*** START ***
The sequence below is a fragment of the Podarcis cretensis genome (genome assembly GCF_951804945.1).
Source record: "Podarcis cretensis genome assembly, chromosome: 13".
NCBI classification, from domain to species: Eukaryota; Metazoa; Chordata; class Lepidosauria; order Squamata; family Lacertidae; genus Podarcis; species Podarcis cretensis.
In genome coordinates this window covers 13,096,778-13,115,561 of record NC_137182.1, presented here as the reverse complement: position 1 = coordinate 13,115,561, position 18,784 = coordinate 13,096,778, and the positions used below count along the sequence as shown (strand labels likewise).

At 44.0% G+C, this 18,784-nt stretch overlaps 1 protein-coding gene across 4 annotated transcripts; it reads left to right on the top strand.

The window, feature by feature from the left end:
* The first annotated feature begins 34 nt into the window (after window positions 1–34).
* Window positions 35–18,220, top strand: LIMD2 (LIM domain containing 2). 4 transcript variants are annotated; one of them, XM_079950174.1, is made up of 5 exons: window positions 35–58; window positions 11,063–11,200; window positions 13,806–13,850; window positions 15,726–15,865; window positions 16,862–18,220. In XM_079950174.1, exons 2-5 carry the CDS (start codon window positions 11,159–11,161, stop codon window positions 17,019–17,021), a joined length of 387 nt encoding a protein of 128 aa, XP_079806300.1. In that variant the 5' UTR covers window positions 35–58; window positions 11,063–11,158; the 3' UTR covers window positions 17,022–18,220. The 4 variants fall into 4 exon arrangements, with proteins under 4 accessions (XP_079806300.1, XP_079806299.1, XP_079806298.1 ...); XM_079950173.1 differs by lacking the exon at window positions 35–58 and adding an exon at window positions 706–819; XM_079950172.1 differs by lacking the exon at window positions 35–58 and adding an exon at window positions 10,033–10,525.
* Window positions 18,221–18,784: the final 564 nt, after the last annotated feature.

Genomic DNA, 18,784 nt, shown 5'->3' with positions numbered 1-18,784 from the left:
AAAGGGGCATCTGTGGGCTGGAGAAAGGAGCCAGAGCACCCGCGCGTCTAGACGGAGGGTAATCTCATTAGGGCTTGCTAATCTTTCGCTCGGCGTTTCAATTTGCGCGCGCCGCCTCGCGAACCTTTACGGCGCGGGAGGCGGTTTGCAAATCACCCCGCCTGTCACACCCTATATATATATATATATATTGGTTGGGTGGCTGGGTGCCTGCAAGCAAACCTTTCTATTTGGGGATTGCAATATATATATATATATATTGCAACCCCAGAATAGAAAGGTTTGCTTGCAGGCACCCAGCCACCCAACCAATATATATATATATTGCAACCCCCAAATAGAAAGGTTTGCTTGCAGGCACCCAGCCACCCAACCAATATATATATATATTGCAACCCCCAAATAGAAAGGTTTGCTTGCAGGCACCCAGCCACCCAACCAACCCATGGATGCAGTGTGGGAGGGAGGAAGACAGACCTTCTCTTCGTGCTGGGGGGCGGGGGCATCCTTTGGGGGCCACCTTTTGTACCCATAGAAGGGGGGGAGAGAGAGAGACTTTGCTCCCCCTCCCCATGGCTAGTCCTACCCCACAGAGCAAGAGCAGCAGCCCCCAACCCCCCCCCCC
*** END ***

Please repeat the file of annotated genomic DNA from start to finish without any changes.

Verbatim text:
The sequence below is a fragment of the Podarcis cretensis genome (genome assembly GCF_951804945.1).
Source record: "Podarcis cretensis genome assembly, chromosome: 13".
NCBI classification, from domain to species: Eukaryota; Metazoa; Chordata; class Lepidosauria; order Squamata; family Lacertidae; genus Podarcis; species Podarcis cretensis.
In genome coordinates this window covers 13,096,778-13,115,561 of record NC_137182.1, presented here as the reverse complement: position 1 = coordinate 13,115,561, position 18,784 = coordinate 13,096,778, and the positions used below count along the sequence as shown (strand labels likewise).

At 44.0% G+C, this 18,784-nt stretch overlaps 1 protein-coding gene across 4 annotated transcripts; it reads left to right on the top strand.

The window, feature by feature from the left end:
* The first annotated feature begins 34 nt into the window (after window positions 1–34).
* Window positions 35–18,220, top strand: LIMD2 (LIM domain containing 2). 4 transcript variants are annotated; one of them, XM_079950174.1, is made up of 5 exons: window positions 35–58; window positions 11,063–11,200; window positions 13,806–13,850; window positions 15,726–15,865; window positions 16,862–18,220. In XM_079950174.1, exons 2-5 carry the CDS (start codon window positions 11,159–11,161, stop codon window positions 17,019–17,021), a joined length of 387 nt encoding a protein of 128 aa, XP_079806300.1. In that variant the 5' UTR covers window positions 35–58; window positions 11,063–11,158; the 3' UTR covers window positions 17,022–18,220. The 4 variants fall into 4 exon arrangements, with proteins under 4 accessions (XP_079806300.1, XP_079806299.1, XP_079806298.1 ...); XM_079950173.1 differs by lacking the exon at window positions 35–58 and adding an exon at window positions 706–819; XM_079950172.1 differs by lacking the exon at window positions 35–58 and adding an exon at window positions 10,033–10,525.
* Window positions 18,221–18,784: the final 564 nt, after the last annotated feature.

Genomic DNA, 18,784 nt, shown 5'->3' with positions numbered 1-18,784 from the left:
AAAGGGGCATCTGTGGGCTGGAGAAAGGAGCCAGAGCACCCGCGCGTCTAGACGGAGGGTAATCTCATTAGGGCTTGCTAATCTTTCGCTCGGCGTTTCAATTTGCGCGCGCCGCCTCGCGAACCTTTACGGCGCGGGAGGCGGTTTGCAAATCACCCCGCCTGTCACACCCTATATATATATATATATATTGGTTGGGTGGCTGGGTGCCTGCAAGCAAACCTTTCTATTTGGGGATTGCAATATATATATATATATATTGCAACCCCAGAATAGAAAGGTTTGCTTGCAGGCACCCAGCCACCCAACCAATATATATATATATTGCAACCCCCAAATAGAAAGGTTTGCTTGCAGGCACCCAGCCACCCAACCAATATATATATATATTGCAACCCCCAAATAGAAAGGTTTGCTTGCAGGCACCCAGCCACCCAACCAACCCATGGATGCAGTGTGGGAGGGAGGAAGACAGACCTTCTCTTCGTGCTGGGGGGCGGGGGCATCCTTTGGGGGCCACCTTTTGTACCCATAGAAGGGGGGGAGAGAGAGAGACTTTGCTCCCCCTCCCCATGGCTAGTCCTACCCCACAGAGCAAGAGCAGCAGCCCCCAACCCCCCCCCCC